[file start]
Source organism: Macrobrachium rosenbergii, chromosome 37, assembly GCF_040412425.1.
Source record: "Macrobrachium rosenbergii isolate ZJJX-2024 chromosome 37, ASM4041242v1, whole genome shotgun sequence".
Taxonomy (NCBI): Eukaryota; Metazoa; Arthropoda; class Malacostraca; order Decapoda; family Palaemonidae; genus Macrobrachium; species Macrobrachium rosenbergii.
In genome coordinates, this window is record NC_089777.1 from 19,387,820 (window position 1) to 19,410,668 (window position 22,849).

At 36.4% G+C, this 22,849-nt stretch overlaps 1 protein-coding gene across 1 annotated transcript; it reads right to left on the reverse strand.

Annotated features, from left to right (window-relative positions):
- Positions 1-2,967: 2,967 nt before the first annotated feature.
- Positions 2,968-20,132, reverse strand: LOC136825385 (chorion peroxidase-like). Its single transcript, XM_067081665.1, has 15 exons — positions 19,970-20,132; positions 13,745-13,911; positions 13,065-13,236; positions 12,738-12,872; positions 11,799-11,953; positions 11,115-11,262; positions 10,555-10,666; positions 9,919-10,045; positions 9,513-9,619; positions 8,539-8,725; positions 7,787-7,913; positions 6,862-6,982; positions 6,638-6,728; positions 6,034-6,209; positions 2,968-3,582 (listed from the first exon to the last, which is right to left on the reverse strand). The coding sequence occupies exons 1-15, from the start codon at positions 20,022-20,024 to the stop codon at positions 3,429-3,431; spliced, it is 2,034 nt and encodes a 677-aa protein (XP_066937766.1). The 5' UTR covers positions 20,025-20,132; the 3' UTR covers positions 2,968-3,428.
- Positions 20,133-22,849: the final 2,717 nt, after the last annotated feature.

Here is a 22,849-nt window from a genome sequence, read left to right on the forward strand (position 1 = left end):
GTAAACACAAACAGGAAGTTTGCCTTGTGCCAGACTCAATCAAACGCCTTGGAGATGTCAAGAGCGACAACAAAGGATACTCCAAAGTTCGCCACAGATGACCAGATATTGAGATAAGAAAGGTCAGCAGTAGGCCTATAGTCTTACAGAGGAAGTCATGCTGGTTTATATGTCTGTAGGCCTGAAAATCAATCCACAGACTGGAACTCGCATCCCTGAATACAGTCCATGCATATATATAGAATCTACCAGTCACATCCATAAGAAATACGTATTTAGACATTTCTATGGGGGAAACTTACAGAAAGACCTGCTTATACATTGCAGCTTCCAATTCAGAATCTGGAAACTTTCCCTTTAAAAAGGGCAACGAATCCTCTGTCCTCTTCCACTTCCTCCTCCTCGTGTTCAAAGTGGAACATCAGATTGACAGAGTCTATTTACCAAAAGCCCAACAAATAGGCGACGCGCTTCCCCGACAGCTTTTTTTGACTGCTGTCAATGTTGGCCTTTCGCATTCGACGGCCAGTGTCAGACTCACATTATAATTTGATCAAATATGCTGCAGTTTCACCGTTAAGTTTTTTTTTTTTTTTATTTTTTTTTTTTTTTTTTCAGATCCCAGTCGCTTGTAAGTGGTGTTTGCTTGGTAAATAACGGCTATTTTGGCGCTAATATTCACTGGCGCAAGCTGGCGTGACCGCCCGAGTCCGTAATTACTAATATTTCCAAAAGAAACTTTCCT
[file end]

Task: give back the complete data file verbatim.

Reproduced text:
Source organism: Macrobrachium rosenbergii, chromosome 37, assembly GCF_040412425.1.
Source record: "Macrobrachium rosenbergii isolate ZJJX-2024 chromosome 37, ASM4041242v1, whole genome shotgun sequence".
Taxonomy (NCBI): Eukaryota; Metazoa; Arthropoda; class Malacostraca; order Decapoda; family Palaemonidae; genus Macrobrachium; species Macrobrachium rosenbergii.
In genome coordinates, this window is record NC_089777.1 from 19,387,820 (window position 1) to 19,410,668 (window position 22,849).

At 36.4% G+C, this 22,849-nt stretch overlaps 1 protein-coding gene across 1 annotated transcript; it reads right to left on the reverse strand.

Annotated features, from left to right (window-relative positions):
- Positions 1-2,967: 2,967 nt before the first annotated feature.
- Positions 2,968-20,132, reverse strand: LOC136825385 (chorion peroxidase-like). Its single transcript, XM_067081665.1, has 15 exons — positions 19,970-20,132; positions 13,745-13,911; positions 13,065-13,236; positions 12,738-12,872; positions 11,799-11,953; positions 11,115-11,262; positions 10,555-10,666; positions 9,919-10,045; positions 9,513-9,619; positions 8,539-8,725; positions 7,787-7,913; positions 6,862-6,982; positions 6,638-6,728; positions 6,034-6,209; positions 2,968-3,582 (listed from the first exon to the last, which is right to left on the reverse strand). The coding sequence occupies exons 1-15, from the start codon at positions 20,022-20,024 to the stop codon at positions 3,429-3,431; spliced, it is 2,034 nt and encodes a 677-aa protein (XP_066937766.1). The 5' UTR covers positions 20,025-20,132; the 3' UTR covers positions 2,968-3,428.
- Positions 20,133-22,849: the final 2,717 nt, after the last annotated feature.

Here is a 22,849-nt window from a genome sequence, read left to right on the forward strand (position 1 = left end):
GTAAACACAAACAGGAAGTTTGCCTTGTGCCAGACTCAATCAAACGCCTTGGAGATGTCAAGAGCGACAACAAAGGATACTCCAAAGTTCGCCACAGATGACCAGATATTGAGATAAGAAAGGTCAGCAGTAGGCCTATAGTCTTACAGAGGAAGTCATGCTGGTTTATATGTCTGTAGGCCTGAAAATCAATCCACAGACTGGAACTCGCATCCCTGAATACAGTCCATGCATATATATAGAATCTACCAGTCACATCCATAAGAAATACGTATTTAGACATTTCTATGGGGGAAACTTACAGAAAGACCTGCTTATACATTGCAGCTTCCAATTCAGAATCTGGAAACTTTCCCTTTAAAAAGGGCAACGAATCCTCTGTCCTCTTCCACTTCCTCCTCCTCGTGTTCAAAGTGGAACATCAGATTGACAGAGTCTATTTACCAAAAGCCCAACAAATAGGCGACGCGCTTCCCCGACAGCTTTTTTTGACTGCTGTCAATGTTGGCCTTTCGCATTCGACGGCCAGTGTCAGACTCACATTATAATTTGATCAAATATGCTGCAGTTTCACCGTTAAGTTTTTTTTTTTTTTTATTTTTTTTTTTTTTTTTTCAGATCCCAGTCGCTTGTAAGTGGTGTTTGCTTGGTAAATAACGGCTATTTTGGCGCTAATATTCACTGGCGCAAGCTGGCGTGACCGCCCGAGTCCGTAATTACTAATATTTCCAAAAGAAACTTTCCT